DreamWorks Animation Team Works

DreamWorks Animation
DreamWorks Animation proves that team work makes the dream work. The U.S. continues to experience residual effects of 2008’s economic crisis, but DreamWorks Animation thrives due to its employee retention strategy. DreamWorks Animation takes perks and employee benefits to another level, one that allows the company to retain employees and revenue. It is a strategy that makes them the prime model for exceptional management.

In Hollywood, as industry wide DVD sales declined, Sony Pictures Entertainment Inc., Paramount Pictures, and Warner Bros. Entertainment Inc. made employee cuts. DreamWorks Animation tried a difference strategy. They avoided layoffs at all costs. The promise to secure every employee’s job was kept in spite of stock fluctuations. DreamWorks’s stock relies on two to three theatrical releases a year.

DreamWorks has cultivated 27 animated feature films including Shrek and How to Train Your Dragon among many others. Named one of the “100 Best Companies to Work For” by Fortune Magazine for five consecutive years, DreamWorks Animation ranked #12 in 2013. This can be attributed to willingness to take risks. When employees make mistakes, the company shows support. Providing job security (as opposed to verbal and written warnings) pushes the boundaries of creativity, according to Dan Satterthwaite, head of human resources since 2007.

DreamWorks Animation ranks in Great Place To Work Institute’s top tier with its 97 percent retention rate. Great Place to Work Institute–a human resources consulting, research, and training firm–studies strengths of successful businesses and recreates models of organizational trust to replicate similar achievements in other companies. Establishing trust inspires high performance of employees and incites employers to allow for innovation. A sense of camaraderie results and increased productivity follows.

Kathy Altieri, a production designer at DreamWorks, gives her artists leverage to fail. She believes in giving little instruction, allowing the artists to instead reach for their best selves. Altieri says they rarely fail. On all levels, DreamWorks Animation staff works as team and consider the risk well worth it.

In addition to risk-taking, DreamWorks’s strategy is to foster spontaneous discussions, openly discuss mistakes, share successes, and nurture professional development. Satterthwaite reveres Chief Executive Officer Jeffrey Katzenberg, who engages 2,100 employees with daily emails updates of who he is meeting and the conversations he is having. The email creates a sense of transparency and evokes conversation as it engages thousands who spend a significant amount of their time in front of computers.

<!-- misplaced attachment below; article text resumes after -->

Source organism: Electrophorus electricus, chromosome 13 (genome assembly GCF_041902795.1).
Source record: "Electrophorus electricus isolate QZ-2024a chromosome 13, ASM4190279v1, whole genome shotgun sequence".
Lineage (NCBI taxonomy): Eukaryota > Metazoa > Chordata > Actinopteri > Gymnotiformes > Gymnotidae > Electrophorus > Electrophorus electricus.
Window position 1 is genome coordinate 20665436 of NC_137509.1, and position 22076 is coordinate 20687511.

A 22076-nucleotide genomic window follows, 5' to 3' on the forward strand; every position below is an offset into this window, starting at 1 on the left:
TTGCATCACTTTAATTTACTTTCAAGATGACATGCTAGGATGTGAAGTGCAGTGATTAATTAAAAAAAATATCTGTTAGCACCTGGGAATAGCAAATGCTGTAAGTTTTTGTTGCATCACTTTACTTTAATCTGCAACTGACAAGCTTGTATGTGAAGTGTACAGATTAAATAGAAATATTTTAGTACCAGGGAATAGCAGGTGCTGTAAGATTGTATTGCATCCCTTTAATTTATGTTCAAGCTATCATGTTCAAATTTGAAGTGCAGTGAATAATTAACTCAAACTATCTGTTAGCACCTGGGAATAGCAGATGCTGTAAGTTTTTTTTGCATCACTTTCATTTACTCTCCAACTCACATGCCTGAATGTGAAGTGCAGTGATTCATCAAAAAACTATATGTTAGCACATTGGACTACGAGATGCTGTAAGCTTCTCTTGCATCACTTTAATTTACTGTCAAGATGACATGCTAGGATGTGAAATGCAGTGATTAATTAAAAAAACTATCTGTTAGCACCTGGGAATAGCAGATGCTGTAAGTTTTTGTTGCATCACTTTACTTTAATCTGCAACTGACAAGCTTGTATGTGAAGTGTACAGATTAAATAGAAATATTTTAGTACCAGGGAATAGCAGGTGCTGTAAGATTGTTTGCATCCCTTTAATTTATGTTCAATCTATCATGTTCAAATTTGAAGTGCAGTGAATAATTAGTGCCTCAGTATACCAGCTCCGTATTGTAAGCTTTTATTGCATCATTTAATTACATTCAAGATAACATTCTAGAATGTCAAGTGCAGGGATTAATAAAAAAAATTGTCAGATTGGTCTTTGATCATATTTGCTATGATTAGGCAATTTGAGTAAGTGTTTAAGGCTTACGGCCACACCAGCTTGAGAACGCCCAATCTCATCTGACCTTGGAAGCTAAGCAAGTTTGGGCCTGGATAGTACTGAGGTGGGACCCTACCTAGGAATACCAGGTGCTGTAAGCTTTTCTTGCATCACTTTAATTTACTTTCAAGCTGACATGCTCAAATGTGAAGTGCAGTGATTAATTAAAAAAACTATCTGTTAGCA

Unbridled communication and sense of transparency emboldens employees to pitch ideas for movie plots and technology alike. Encouraged to be their own CEOs, pitches are welcomed outside of meeting room. In fact, ideas can be explored while at one of the many facilities DreamWorks offers their employees.

The DreamWorks campus offers employees amenities such as yoga, kickboxing, and movie screenings. As a part of its main campus, the company provides additional perks such as a doctor’s office and cafeteria serving breakfast, lunch, and dinner at no cost; that is when employees are not seeking snacks from one of the fully stocked kitchens located on every floor of the building.

Many companies struggle to incite their employees to participate in extracurricular activities on their behalf. However, DreamWorks employees team up for countless efforts such as Elizabeth Glaser Pediatric AIDS Triathlon, AIDS Project LA Walk, and Salvation Army’s Project Angel Tree.

DreamWorks Animation’s risk-taking and trust-cultivating strategies make the company the ideal model to follow. Upcoming projects include The Penguins of Madagascar, which is scheduled to premiere November. 26, 2014, along with 2015’s Home, B.O.O.: Bureau of Otherworldly Operations, and Kung Fu Panda 3. Expect more to come as long as the team works at DreamWorks Animation.

By Charice Long

Great Place to Work
Society for Human Resource Management

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